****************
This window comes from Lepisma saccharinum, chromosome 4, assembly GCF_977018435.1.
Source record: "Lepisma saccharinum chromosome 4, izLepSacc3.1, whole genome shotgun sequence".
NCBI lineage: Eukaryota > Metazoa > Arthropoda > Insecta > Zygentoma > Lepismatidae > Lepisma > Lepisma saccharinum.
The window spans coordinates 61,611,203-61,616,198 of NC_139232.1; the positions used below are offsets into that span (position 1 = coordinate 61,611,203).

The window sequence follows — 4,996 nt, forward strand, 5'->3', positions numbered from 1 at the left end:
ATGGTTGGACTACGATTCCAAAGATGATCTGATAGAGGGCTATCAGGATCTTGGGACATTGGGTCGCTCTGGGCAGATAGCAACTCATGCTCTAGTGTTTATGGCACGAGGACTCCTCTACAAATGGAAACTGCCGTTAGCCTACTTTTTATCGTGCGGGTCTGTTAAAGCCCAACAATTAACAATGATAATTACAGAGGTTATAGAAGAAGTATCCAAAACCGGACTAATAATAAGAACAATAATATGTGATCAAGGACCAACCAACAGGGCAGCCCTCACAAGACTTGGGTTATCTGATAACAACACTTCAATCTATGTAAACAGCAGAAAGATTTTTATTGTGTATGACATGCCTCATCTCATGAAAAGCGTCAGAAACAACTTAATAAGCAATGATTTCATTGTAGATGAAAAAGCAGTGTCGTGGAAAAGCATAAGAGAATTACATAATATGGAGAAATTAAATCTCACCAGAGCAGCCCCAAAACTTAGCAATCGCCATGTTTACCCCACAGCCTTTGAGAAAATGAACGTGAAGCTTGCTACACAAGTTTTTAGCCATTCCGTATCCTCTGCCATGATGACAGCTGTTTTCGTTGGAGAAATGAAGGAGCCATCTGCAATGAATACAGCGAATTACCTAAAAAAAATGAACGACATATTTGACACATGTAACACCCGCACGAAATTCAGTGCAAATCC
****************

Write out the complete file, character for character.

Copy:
This window comes from Lepisma saccharinum, chromosome 4, assembly GCF_977018435.1.
Source record: "Lepisma saccharinum chromosome 4, izLepSacc3.1, whole genome shotgun sequence".
NCBI lineage: Eukaryota > Metazoa > Arthropoda > Insecta > Zygentoma > Lepismatidae > Lepisma > Lepisma saccharinum.
The window spans coordinates 61,611,203-61,616,198 of NC_139232.1; the positions used below are offsets into that span (position 1 = coordinate 61,611,203).

The window sequence follows — 4,996 nt, forward strand, 5'->3', positions numbered from 1 at the left end:
ATGGTTGGACTACGATTCCAAAGATGATCTGATAGAGGGCTATCAGGATCTTGGGACATTGGGTCGCTCTGGGCAGATAGCAACTCATGCTCTAGTGTTTATGGCACGAGGACTCCTCTACAAATGGAAACTGCCGTTAGCCTACTTTTTATCGTGCGGGTCTGTTAAAGCCCAACAATTAACAATGATAATTACAGAGGTTATAGAAGAAGTATCCAAAACCGGACTAATAATAAGAACAATAATATGTGATCAAGGACCAACCAACAGGGCAGCCCTCACAAGACTTGGGTTATCTGATAACAACACTTCAATCTATGTAAACAGCAGAAAGATTTTTATTGTGTATGACATGCCTCATCTCATGAAAAGCGTCAGAAACAACTTAATAAGCAATGATTTCATTGTAGATGAAAAAGCAGTGTCGTGGAAAAGCATAAGAGAATTACATAATATGGAGAAATTAAATCTCACCAGAGCAGCCCCAAAACTTAGCAATCGCCATGTTTACCCCACAGCCTTTGAGAAAATGAACGTGAAGCTTGCTACACAAGTTTTTAGCCATTCCGTATCCTCTGCCATGATGACAGCTGTTTTCGTTGGAGAAATGAAGGAGCCATCTGCAATGAATACAGCGAATTACCTAAAAAAAATGAACGACATATTTGACACATGTAACACCCGCACGAAATTCAGTGCAAATCC